Brake dust - THe Growler
Any thoughts on excessive production of this on a Ford Lynx (Mondeo). Car has less than 2000 miles on the clock and within a few miles of washing, front trims are covered in brake dust. Thought at first this was simply due to newness and might go away but appears to me very abnormal and beyond the usual deposits one experiences.

Local dealer gave a "they all do that sir" response, but I'm not convinced. Brakes work perfectly otherwise. If it goes on like this pads will surely wear down very quickly. Driving is mostly stop and start town, thought it might be this but at the weekend did a longish open road run. Started with clean wheels, same result.
Re: Brake dust - gwyn parry
My Vectra has done this from new - the pads were changed on its 60.000 mile service for the first time.
Re: Brake dust - Guy Lacey
Fit EBC "Greenstuff" Kevlar pads. They ain't cheap but IMHO they are good and give practically zero brake dust. I have them fitted to my Golf along with the EBC disks (drilled and grooved) and never have to scrub my alloys.

I expect it's just cheap pads but if they're OE then shouldn't be!
Re: Brake dust - Honest John
Some UK Mondeos 1997/1998 MY had faulty rear brake compensators that could overload the front brakes - a bit like the Nissan Sunny in the 'Slow Down' commercial. What do they make the pads out of in the Philippines? The French are talking about banning the sale of any pre 1997 vehicle which has not been inspected and passed 'asbesdos free'. Try not to breathe any of that stuff.

HJ
Re: Brake dust - John S
Growler

Like Gwyn my Vectra was sold at 80k (admittedly mostly motorway) without having a pad change, and the pads were no more than half worn. The front wheels collected brake dust even on motorway trips with little brake use, and my current BMW also gets very dusty round the front wheels.

Looking around it seems pretty common to me, so I wouldn't worry too much. It is probably a factor of wheel design and air flow for brake cooling - a factor ignored by the companies who sell covers to stop this happening.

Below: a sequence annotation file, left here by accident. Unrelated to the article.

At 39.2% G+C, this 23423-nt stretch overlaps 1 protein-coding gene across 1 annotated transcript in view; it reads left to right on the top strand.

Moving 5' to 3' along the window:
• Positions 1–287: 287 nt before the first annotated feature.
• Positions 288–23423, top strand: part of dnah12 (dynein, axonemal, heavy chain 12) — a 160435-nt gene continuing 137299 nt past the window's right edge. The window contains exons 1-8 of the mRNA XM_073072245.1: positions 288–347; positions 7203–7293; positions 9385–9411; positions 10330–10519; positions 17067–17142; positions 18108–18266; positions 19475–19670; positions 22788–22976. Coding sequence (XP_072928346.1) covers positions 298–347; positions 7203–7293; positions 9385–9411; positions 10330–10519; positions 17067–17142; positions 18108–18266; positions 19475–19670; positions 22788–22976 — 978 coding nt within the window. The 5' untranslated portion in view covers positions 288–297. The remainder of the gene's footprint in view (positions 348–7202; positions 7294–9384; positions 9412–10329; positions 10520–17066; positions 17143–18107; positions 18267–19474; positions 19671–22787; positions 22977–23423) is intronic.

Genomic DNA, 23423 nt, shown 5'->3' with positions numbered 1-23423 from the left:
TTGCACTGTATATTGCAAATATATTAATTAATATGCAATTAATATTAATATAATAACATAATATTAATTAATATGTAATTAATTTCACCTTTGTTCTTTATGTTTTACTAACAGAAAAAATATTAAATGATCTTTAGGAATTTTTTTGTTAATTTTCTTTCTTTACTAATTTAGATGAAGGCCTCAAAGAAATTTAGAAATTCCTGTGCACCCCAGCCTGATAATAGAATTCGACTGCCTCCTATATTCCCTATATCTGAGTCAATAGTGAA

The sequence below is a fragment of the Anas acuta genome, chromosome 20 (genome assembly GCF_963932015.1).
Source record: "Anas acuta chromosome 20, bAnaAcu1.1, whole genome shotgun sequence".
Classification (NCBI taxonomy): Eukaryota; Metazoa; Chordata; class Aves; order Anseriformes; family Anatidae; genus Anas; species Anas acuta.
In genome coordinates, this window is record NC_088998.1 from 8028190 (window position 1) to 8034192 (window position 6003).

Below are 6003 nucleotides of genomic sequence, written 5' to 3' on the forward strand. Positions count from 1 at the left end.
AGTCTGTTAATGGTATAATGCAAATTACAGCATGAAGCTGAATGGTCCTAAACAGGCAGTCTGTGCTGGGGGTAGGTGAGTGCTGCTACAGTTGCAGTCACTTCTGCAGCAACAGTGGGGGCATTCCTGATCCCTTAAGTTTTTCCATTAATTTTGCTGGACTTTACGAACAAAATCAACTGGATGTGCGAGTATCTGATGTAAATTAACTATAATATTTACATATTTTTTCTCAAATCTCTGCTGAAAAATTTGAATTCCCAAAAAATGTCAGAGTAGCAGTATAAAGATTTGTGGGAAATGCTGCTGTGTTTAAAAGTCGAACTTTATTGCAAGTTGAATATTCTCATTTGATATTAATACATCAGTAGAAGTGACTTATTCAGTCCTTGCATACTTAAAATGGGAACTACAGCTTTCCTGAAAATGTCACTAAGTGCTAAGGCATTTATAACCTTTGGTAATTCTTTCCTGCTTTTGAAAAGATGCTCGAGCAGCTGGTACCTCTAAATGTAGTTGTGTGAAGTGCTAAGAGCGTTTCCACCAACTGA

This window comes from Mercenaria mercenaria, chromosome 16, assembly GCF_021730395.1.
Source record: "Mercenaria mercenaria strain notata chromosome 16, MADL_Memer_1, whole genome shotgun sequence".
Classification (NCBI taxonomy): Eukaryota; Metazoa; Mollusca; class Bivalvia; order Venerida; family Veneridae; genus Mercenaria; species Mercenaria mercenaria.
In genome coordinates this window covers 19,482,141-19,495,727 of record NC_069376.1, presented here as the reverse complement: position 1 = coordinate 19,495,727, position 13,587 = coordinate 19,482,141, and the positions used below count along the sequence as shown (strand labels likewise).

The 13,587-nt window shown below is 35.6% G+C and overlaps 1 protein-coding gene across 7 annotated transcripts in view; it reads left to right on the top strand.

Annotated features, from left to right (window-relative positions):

Regards

John
Re: Brake dust - David Millar
I thought I had read elsewhere that it is the replacement of asbestos content in brake pads that is giving rise to more brake dust appearing.

Although this isn't a classic car site, I would just expand on HJ's reference to French moves on asbestos in car components which was Brussels inspired. I recently found it difficult to get Visa pads from the usual places so went to an old established Citroen specialist of 30 years plus standing. They admitted they were running down parts for Visas but rummaged around and found me an OE set (with the asbestos warning). However, they said they would not be ordering any more when the present stock runs out because "Citroen will only accept orders of at least 10 sets at a time". If this approach is used by other car makers and if the pressure for asbestos-free parts increases, I see little chance of either OE continuing for older cars or it even being worth the while of non-OE suppliers tooling up for the alternatives--one of those I tried for the Visa pads was a frequently-recommended national specialist for Cits and certain German motors.

My point, at long last, for the bangernomics enthusiasts is to stock up now at autojumbles, or wherever, because I think many standard replacement parts for even early 90s cars could soon be disappearing from your local motorist shop and trade in OE bits might even be made illegal.